중앙데일리

Union faces criticism over ideology

Nov 04,2005
[First in a series] Following the furious public criticism of the ideologically biased classes of the Korean Teachers and Educational Workers Union, the JoongAng Ilbo is running a series of articles that offer a closer look into the past and present of the union. ― Ed.

When it was launched in 1989, the Korean Teachers and Educational Workers Union had the lofty vision of pursuing “true education.” The launch itself made big headlines, as public school teachers had formed the union illegally.
The union was based on a group called the Association of Teachers Nationwide for Democratic Education, formed in 1987.
This group pursued “teaching to promote the democratization of education, and education for the nation.” Cheong Jin-gon, the founding member, said, “We gathered our strength from our no-bribes-from-parents, no-corporal-punishment stance and from proper teaching.”
Two years later, however, the group decided to change itself into a labor union, after a heated, three-day debate. Many members left the group, opposed to the decision, including Mr. Cheong, who is now an education professor at Hanyang University.
The decision also led the government to crack down against the fledgling union, and 1,511 member were fired from their teaching jobs. It was only in 1999 after Kim Dae-jung took power that the union was legalized.
Despite the mass dismissals, the union carried on. These days, the union has 95,000 members, one fourth of the whole teaching population here, and has branch offices in 81 percent of schools around the nation.
In a time when bribes and corporal punishment were rampant in schools, the birth of a union promising to do away with both was considered a refreshing and even courageous step. The union earned its long-awaited legalization in 1999.
Today, it has developed into a 95,000-member nationwide group. The left-leaning union these days has again surfaced as a headline-maker, but this time, it has nothing to do with its lofty visions of 16 years ago.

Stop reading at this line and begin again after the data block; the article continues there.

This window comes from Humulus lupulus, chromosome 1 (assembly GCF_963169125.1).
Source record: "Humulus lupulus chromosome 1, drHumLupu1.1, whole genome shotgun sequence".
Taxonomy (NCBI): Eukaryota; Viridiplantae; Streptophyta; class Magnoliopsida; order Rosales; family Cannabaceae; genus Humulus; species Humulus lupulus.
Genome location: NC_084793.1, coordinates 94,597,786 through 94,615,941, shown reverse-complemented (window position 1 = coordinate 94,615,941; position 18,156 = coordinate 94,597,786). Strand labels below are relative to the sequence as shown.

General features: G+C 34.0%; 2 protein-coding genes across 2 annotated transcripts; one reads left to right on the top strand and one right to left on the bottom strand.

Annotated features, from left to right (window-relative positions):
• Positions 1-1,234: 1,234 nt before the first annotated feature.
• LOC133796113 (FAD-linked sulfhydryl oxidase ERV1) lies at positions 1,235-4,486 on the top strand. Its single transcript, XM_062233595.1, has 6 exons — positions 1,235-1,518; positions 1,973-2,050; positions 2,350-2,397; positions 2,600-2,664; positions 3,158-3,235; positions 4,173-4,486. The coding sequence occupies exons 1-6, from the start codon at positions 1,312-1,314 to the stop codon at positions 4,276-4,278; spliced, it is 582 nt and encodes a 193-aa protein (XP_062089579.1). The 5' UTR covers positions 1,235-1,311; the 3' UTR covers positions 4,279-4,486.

The headlines are over a video that the union recently prepared to be used as teaching material, espousing leftist rhetoric against globalization and the United States. The union claimed that the material revealed the dark side of the Asia Pacific Economic Cooperation and would give students a balanced view.
Critics, however, said it was the union’s material that needed balance, as it was ideologically biased. The union has not yet used the material in actual classes.
In Wednesday’s general meeting of the National Assembly, the major opposition Grand National Party offered more examples that highlighted the union’s history of bias.
In a class on a public uprising on Jeju Island in 1948, the union showed a drawing with the caption, “The US Army regarded the people’s commission as a pain in the neck.” This material was available on the union’s Web site, www.eduhope.net.
The opposition party is not the only group denouncing the union. Many parents are voicing their concern over the union’s teaching methods. After teachers presented a class on South Korea’s dispatch of troops to Iraq, some parents said the union was attempting to brainwash rather than teach children, constantly putting forward anti-American ideas.
The union is also confronting the Education Ministry over a new system introduced to evaluate teacher performances.
Public criticism of the union over this matter has focused on allegations that it has developed into nothing more than a simple self-interest group.
The transformation is even sadder for those who remember the idealistic beginning of the union.
The union, of course, has contributed in doing away with corruption in education, but many are critical concerning the change in the union’s new political stance.
The union’s spokesman, Han Man-jung, said in the union’s defense, “We exist to revolt against education swayed by vested interests of a specific power. We pursue education for the majority of the people.”


by Special Reporting Team


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